Years ago, when I volunteered on the swing shift at St. Francis House, I often noticed that, after dark on the day the disability and Social Security checks arrive, a car would pull into the parking lot of the convenience store across from St. Francis House and a man in a suit and tie would disappear into Lynch Park. It wasn’t always the same man, but it was always a man in a black suit driving a black car, probably to be more invisible to law enforcement. This was the crack man, come to harvest the homeless people’s money.

The crack man gives out free samples of his wares, a deadly practice. Addiction experts say that crack cocaine is the most addictive substance on the face of the earth and many people become permanently addicted the first time they use it. The crack man also extends credit, just in case someone might decide to spend a little of their money elsewhere, so he is there to get all or most of their checks. He is a scary guy. I met him once face-to-face, in the early days of the Home Van. We were parked in the same parking lot. He walked over and stood there staring into the van. Competition will not be tolerated. After a moment of frozen silence, I gave him my best “Suzie Stupid” smile and said, “Would you like a cup of hot chocolate?” He pulled a big wad of paper money out of his pocket, snapped it in my face, and said, “I don’t need your hot chocolate.” Then he disappeared into Lynch Park. If you cross the crack man you are going to end up dead or seriously disabled. This man participates in inducing or even forcing homeless women to smoke crack and then putting them to work on the streets.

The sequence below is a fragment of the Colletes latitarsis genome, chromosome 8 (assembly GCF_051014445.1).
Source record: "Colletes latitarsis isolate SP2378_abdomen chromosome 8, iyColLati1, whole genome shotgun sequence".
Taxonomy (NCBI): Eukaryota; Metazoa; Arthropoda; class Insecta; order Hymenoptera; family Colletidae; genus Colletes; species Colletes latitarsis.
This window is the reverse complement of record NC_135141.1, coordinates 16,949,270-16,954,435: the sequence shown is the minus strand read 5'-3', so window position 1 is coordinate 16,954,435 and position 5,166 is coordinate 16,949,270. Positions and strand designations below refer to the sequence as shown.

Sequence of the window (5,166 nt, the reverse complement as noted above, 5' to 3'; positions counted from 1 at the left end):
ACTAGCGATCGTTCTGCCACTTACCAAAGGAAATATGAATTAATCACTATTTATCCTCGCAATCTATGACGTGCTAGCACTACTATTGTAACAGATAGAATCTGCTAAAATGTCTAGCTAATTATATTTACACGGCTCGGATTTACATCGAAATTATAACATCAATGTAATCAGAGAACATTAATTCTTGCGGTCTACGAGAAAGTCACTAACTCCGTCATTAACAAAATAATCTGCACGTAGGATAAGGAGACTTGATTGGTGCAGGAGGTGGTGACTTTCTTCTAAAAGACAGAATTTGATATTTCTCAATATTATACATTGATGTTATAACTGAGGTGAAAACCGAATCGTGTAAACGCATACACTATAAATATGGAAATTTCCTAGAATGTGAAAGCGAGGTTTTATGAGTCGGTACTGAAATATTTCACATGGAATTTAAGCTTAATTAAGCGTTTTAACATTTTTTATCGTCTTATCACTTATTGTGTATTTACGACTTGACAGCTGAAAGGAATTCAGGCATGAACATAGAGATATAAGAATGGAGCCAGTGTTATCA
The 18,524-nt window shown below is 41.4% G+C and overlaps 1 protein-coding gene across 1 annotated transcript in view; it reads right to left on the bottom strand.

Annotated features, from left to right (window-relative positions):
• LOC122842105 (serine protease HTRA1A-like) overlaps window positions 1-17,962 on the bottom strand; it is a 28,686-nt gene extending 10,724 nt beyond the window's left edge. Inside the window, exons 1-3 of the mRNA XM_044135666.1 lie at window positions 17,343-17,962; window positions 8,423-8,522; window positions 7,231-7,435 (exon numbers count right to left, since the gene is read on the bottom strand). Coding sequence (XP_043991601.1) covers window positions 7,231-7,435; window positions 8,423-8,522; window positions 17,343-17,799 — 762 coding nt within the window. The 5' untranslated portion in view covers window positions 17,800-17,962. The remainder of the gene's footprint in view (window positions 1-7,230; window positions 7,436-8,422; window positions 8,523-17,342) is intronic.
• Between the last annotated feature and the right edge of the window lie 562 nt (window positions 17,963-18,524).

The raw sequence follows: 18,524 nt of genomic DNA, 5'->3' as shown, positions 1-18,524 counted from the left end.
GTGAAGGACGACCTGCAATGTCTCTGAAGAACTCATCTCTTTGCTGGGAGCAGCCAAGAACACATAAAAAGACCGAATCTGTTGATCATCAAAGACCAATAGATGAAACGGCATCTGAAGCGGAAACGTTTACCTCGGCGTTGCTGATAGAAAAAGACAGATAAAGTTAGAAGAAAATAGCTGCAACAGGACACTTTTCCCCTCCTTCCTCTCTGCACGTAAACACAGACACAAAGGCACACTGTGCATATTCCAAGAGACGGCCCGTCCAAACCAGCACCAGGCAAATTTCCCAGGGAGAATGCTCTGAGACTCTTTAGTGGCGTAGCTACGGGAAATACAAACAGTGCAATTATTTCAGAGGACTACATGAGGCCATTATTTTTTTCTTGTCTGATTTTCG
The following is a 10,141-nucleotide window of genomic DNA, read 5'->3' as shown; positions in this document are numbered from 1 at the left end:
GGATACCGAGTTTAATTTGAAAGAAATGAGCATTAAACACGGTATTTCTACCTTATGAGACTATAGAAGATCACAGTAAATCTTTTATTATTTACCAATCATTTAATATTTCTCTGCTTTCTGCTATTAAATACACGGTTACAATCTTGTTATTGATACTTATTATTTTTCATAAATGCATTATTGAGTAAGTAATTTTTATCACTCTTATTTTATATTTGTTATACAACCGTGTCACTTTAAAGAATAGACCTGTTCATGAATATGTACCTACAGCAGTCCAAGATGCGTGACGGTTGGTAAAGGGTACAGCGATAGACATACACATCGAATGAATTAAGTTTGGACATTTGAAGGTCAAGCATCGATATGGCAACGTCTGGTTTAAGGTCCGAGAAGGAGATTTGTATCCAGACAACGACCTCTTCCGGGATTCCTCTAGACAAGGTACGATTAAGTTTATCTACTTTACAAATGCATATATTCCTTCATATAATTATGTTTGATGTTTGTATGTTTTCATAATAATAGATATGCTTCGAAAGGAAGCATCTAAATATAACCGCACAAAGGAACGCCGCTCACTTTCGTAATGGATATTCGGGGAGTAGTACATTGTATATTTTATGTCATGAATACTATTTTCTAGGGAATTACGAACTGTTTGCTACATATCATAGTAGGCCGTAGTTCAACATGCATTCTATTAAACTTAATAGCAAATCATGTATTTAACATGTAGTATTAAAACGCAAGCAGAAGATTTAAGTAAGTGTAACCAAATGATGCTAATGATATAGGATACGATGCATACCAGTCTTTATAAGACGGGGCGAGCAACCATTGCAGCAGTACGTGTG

The crack cocaine trade is also financed by selling food stamps. The going price for food stamps is 50 cents on the dollar. I have been told that some convenience stores located near drug areas buy food stamps for 40 or even 30 cents on the dollar. Individuals buy food stamps because they need more food than they are getting, or as part of the general trade by which people obtain tobbacco, batteries, dog food and other amenities that are unavailable or scarce to poor and homeless people. Every governmental body that cuts down on the amount of food and other services available to homeless and hungry people are helping out the crack man and other predators. As the Taoists say, the web of life is an unbroken whole and every act, every decision, reverberates through all our lives.